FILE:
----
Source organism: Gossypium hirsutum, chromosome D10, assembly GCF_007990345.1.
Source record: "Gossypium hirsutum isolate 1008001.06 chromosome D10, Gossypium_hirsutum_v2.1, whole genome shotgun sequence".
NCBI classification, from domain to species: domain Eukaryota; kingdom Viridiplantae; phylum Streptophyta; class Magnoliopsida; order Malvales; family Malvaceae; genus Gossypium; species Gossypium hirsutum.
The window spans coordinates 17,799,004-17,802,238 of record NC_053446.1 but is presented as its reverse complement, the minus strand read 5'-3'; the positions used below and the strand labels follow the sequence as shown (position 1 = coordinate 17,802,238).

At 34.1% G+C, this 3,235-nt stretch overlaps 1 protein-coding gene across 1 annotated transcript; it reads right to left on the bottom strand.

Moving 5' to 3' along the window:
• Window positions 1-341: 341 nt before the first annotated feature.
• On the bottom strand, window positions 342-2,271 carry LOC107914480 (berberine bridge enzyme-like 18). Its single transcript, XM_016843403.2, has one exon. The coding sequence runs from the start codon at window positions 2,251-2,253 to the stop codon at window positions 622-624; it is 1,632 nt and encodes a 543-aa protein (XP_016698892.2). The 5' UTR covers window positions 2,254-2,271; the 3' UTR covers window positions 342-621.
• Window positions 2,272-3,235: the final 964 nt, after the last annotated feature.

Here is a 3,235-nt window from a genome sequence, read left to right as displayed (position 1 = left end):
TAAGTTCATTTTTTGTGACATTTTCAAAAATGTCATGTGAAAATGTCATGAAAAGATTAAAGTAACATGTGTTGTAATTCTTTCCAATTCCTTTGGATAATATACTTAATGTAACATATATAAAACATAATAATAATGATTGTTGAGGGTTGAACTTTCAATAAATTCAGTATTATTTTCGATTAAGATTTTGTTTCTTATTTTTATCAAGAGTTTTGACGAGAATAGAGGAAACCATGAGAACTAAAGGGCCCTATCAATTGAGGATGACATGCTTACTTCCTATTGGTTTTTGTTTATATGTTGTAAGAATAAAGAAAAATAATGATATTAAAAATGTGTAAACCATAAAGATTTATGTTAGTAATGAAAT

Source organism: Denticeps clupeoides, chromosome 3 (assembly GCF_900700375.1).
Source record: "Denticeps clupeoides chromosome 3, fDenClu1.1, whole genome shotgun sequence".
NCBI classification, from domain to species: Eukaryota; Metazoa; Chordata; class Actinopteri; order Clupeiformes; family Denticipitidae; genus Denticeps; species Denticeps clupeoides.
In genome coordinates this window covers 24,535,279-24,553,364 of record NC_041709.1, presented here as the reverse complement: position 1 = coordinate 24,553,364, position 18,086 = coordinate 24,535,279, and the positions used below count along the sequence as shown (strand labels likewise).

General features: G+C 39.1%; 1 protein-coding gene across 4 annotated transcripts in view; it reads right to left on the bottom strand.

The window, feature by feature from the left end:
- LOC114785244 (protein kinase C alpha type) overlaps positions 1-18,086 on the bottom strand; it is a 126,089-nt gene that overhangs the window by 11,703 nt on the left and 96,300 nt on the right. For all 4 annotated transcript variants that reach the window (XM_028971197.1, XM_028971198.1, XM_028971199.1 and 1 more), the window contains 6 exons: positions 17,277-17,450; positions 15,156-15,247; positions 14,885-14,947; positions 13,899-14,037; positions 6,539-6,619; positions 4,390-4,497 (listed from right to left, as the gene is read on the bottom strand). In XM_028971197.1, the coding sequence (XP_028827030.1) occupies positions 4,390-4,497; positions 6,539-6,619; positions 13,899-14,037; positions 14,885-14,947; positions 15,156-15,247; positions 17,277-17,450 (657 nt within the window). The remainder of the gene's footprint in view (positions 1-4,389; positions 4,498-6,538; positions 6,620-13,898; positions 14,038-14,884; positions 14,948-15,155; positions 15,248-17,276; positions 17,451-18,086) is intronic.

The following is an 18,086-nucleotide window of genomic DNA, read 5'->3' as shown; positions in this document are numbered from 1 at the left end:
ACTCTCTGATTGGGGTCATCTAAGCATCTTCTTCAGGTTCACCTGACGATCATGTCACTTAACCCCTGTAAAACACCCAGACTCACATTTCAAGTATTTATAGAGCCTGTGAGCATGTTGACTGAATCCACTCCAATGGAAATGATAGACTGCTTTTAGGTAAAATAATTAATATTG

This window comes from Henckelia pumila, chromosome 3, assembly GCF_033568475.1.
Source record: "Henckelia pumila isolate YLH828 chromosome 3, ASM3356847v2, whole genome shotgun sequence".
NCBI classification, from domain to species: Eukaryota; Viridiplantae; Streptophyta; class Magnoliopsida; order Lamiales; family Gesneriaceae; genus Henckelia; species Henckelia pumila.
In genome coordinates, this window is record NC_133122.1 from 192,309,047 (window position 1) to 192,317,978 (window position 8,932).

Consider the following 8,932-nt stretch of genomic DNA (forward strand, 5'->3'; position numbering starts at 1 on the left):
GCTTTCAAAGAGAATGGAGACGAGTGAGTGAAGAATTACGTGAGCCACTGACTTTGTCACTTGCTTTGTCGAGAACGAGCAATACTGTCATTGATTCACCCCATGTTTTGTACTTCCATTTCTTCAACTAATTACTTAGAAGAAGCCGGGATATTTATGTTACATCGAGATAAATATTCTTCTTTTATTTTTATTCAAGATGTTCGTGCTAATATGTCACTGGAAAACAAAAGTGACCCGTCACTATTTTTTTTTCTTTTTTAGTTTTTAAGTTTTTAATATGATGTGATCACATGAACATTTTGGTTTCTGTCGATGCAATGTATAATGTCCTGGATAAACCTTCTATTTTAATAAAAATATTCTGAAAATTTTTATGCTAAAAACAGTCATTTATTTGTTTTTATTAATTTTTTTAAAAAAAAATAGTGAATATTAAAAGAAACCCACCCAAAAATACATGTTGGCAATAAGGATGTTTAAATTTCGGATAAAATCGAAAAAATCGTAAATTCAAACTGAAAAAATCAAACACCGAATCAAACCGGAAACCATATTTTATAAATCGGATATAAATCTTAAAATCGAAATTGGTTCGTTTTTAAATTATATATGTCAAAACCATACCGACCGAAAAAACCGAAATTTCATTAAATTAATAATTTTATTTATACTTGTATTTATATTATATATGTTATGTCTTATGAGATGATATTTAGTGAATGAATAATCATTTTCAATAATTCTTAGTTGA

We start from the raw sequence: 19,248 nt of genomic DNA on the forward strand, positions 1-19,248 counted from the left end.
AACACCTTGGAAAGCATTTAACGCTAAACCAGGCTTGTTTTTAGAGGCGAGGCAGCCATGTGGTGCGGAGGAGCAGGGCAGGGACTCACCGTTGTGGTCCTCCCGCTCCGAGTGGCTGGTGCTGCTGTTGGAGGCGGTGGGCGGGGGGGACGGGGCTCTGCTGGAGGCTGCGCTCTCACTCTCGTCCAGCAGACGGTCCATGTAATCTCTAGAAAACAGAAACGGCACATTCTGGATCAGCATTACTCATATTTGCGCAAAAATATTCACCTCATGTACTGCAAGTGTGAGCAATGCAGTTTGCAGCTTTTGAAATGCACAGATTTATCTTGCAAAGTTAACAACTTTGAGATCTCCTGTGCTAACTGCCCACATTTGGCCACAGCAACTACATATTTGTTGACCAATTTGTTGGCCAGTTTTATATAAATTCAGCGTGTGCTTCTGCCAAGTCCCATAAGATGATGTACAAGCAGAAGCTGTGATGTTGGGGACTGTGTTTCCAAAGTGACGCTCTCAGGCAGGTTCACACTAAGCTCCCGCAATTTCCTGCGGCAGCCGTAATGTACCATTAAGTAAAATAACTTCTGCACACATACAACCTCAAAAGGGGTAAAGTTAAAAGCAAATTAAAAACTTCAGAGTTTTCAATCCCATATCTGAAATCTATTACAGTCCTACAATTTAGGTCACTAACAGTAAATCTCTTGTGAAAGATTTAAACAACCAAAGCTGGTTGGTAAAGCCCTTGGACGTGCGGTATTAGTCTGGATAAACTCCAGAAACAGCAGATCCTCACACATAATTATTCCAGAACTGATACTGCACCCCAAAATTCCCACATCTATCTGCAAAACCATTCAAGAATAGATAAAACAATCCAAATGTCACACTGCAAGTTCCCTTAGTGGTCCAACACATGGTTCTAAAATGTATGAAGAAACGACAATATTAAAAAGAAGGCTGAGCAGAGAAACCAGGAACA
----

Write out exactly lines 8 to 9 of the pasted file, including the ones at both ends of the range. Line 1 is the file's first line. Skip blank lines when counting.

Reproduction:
• On the bottom strand, window positions 342-2,271 carry LOC107914480 (berberine bridge enzyme-like 18). Its single transcript, XM_016843403.2, has one exon. The coding sequence runs from the start codon at window positions 2,251-2,253 to the stop codon at window positions 622-624; it is 1,632 nt and encodes a 543-aa protein (XP_016698892.2). The 5' UTR covers window positions 2,254-2,271; the 3' UTR covers window positions 342-621.
• Window positions 2,272-3,235: the final 964 nt, after the last annotated feature.